Britain’s MP expenses scandal has exposed a bipartisan culture of greed in the parliament, and as each new day brings news of more political scalps, it’s as yet impossible to tell how far the effects of the scandal will reach. What is sure is that constitutional reform will follow.

It’s not over yet, but if you’ve missed some of the details, here’s the schadenfreude-worthy story to date:

  • In 2004 and again in 2005, American journalist Heather Brooke lodges requests for the details of British legislators’ expense claims. Her submissions are blocked on both occasions.
  • In 2008, Michael Martin, Speaker in the House of Commons, appeals to the British High Court to prevent the publication of expense claim details after the information ombudsman ordered their release. His appeal is rejected, and details of around two million receipts are planned to be published on July 1.
  • May 8, 2009. British newspaper The Daily Telegraph obtains details of the receipts and publishes material from them. (The extent of the expense scandal is clearly seen in The Times’ list of the ten weirdest claims, which include Kit Kats and a glitter toilet seat.)
  • The first week of the expenses scandal claims casualties on all sides of British politics. Labour MP Elliot Morley is suspended from the Labour parliamentary party after claiming £16,800 on mortgage repayments after the loan had been repaid, while former Tory agriculture minister Douglas Hogg stands down, after it is revealed his expense claims include £2200 for moat-cleaning. “I’m resigning says Tory in Moat Row” is the Daily Express‘s Only in England headline.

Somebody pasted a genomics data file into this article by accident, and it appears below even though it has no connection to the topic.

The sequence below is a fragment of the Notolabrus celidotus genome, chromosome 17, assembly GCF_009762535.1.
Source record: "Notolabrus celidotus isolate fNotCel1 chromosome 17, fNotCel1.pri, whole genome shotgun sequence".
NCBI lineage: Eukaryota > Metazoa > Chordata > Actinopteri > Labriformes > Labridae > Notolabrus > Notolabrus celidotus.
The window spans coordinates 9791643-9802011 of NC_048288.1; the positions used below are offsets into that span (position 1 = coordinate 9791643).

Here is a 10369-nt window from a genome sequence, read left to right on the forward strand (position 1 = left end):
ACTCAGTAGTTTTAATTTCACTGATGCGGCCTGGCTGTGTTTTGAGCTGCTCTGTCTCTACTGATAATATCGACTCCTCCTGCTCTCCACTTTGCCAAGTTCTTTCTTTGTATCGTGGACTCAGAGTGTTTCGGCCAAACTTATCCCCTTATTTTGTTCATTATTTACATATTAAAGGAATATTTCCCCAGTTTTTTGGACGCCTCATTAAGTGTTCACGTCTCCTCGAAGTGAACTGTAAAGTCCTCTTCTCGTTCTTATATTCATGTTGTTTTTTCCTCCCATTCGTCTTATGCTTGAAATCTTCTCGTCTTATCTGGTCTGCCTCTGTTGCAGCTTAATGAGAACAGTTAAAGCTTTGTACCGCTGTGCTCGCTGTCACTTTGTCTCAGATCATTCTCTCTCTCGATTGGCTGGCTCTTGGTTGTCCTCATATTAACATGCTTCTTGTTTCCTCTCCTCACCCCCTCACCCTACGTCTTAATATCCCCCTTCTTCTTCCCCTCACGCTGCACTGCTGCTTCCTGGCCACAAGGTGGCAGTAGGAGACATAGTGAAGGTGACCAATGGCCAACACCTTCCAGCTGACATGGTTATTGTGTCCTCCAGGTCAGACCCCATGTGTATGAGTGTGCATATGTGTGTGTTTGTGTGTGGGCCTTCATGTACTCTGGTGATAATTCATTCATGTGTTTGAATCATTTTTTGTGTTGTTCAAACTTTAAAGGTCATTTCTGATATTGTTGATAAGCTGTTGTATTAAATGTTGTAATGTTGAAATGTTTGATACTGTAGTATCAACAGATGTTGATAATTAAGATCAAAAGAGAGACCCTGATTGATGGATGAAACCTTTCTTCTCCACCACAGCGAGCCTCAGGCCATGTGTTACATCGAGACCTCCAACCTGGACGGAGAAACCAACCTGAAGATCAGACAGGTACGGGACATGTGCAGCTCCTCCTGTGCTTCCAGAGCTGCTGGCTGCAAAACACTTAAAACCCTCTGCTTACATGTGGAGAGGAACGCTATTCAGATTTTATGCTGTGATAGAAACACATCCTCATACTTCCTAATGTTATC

• On May 19, Michael Martin resigns as Speaker of the House of Commons after almost nine years in the job, the first Speaker to be ousted from Parliament in over 300 years. A new speaker is to be elected on 22 June. Martin says he stepped down “in order that unity can be maintained” in the House.
  • On the same day, PM Gordon Brown vows to clean up the “gentlemen’s club“, announcing the creation of an independent body to monitor MPs’ expenses.
  • On 20 May, the House of Lords votes to suspend two peers after it is revealed they agreed to alter legislation for money.
  • More political careers come to an end as the scandal continues into its second week. Conservative MP Anthony Steen stands down after claiming more than £80,000 over four years for work at his £1m Devon mansion.

Political observers throughout Britain have welcomed the Speaker’s resignation. Nick Robinson at the BBC reflects on Martin’s untenable position: “when the Commons was exposed as indulging in old-style Spanish practices, the shop steward simply had to go.”

The Daily Mail’s Peter Oborne meanwhile calls for the parliamentary purging to continue – naming, specifically, high-profile politicians Chancellor Alistair Darling, Home Secretary Jacqui Smith and Work and Pensions Secretary James Purnel.

Stephen Glover, writing in The Independent, commends The Daily Telegraph for its “journalistic triumph of courage and skill” in exposing the expenses scandal, when many British media outlets maintained their distance from the issue until public opinion pushed it into the headlines.

In the wake of scandals that have besieged both British parliament and the banking sector, exposing a near universal absence of ethics, Madeline Bunting at The Guardian points to a culture of entitlement that is compromising the integrity of public institutions while the paper’s cartoonist Patrick Blower turns Big Ben into the public teat…

The Sun, in campaign mode, is petitioning Gordon Brown for a general election so that Parliament can start over. The Independent agrees, despite Gordon Brown’s belief that it would bring “chaos”, arguing that a fresh start is the best way to produce a new sense of order. It just might not do much good for the PM’s career prospects.